◆ Xuman (Senegal), Hip Hop artist, activist and TV co-host for “Journal Rappe”
◆ Rain Wilson (Chicago and Madison) writer, performer, teacher and director
“We thrive on the fact that we do have such a broad reach in communities of color and so everybody can go to these events and feel really comfortable,” Ney says. “It’s kinda like going to a good friend’s event … everybody feels like they are at home. That’s something I think is really important.”
The theme for this year’s Passing the Mic event is “Hip Hop Education in the Classroom, Community, and Beyond.”
“OMAI, along with our partner Urban Word New York City, we really want to show our talent. We’re showcasing and highlighting teachers and educators who use the pedagogy that they use from the institutes and they will talk about their best practices and using this new, revolutionary student-centered pedagogy in their respective classrooms,” Ney says. “It’s a great way to showcase what we do in terms of really deep training and transformational training.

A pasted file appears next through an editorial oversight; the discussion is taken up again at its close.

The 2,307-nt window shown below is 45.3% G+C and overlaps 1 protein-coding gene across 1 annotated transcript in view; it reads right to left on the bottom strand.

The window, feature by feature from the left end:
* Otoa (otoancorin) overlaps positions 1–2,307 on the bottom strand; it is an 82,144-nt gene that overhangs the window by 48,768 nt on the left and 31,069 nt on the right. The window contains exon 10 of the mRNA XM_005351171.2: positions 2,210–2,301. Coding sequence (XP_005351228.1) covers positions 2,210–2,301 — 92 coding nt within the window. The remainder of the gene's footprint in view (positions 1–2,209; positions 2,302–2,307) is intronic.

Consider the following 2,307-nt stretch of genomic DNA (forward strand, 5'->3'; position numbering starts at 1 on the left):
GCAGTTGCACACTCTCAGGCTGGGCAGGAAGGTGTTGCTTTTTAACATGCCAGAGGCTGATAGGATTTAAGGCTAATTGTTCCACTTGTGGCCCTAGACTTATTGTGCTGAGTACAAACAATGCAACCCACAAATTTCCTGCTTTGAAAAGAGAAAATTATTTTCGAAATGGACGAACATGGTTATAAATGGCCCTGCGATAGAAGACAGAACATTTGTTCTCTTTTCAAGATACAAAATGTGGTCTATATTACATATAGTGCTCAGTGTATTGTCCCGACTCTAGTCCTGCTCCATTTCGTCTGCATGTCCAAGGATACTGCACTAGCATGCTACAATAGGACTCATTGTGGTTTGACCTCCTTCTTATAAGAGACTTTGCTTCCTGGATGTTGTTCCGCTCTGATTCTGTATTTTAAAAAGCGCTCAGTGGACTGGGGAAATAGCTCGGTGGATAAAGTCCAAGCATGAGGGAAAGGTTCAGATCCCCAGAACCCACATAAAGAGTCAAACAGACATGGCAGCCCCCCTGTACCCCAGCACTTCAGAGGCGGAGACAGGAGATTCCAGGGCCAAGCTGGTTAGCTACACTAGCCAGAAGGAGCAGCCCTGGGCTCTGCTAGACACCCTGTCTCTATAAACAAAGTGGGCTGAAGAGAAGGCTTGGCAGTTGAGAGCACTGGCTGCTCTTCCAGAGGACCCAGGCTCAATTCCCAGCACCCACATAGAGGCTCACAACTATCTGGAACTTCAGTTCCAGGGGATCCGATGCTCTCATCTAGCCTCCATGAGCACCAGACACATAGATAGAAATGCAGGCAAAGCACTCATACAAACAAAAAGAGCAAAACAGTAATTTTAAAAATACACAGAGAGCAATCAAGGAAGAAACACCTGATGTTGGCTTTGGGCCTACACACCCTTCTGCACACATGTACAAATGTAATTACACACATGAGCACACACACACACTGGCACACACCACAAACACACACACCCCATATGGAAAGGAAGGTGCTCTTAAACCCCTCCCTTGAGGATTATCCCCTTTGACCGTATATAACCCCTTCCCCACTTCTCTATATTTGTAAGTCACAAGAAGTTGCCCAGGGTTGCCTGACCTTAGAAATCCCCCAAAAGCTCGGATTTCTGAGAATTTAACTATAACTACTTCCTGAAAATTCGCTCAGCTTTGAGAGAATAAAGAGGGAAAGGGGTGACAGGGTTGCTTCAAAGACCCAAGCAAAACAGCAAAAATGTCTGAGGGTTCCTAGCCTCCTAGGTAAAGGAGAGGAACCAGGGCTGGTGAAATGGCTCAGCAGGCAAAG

But, Ney adds, it’s not just about what they are doing here in Wisconsin. “By having Xuman and Toni Blackman at the event, we will have a global context to it,” he says. “Xuman is one of Senegal’s top two or three emcees in the country who has a whole bunch of hip-hop/art projects he is doing in the community. He’s very much a social justice activist. Toni Blackman is a global citizen who was the first-ever U.S. ambassador to the state department for Hip-Hop.
“The time is coming now with this pedagogy that it is very clearly having an impact on the global, national, and now local levels,” he adds.
A highlight of this year’s Passing the Mic event will be the Hip Hop Education Summit on Saturday, Oct. 22, at the Overture Center which, Ney says, is totally full.
“It shows that people are no longer skeptical when you mention Hip-Hop and education,” Ney says. “I think we’ve done a decent job over the years really showing that there is a beautiful side of Hip-Hop that is community-based and multicultural that is positive and empowering. It’s taken a long time to get to this tipping point where we now have to turn away people who want to come because people are so excited about attending these events. It’s definitely a changing paradigm.”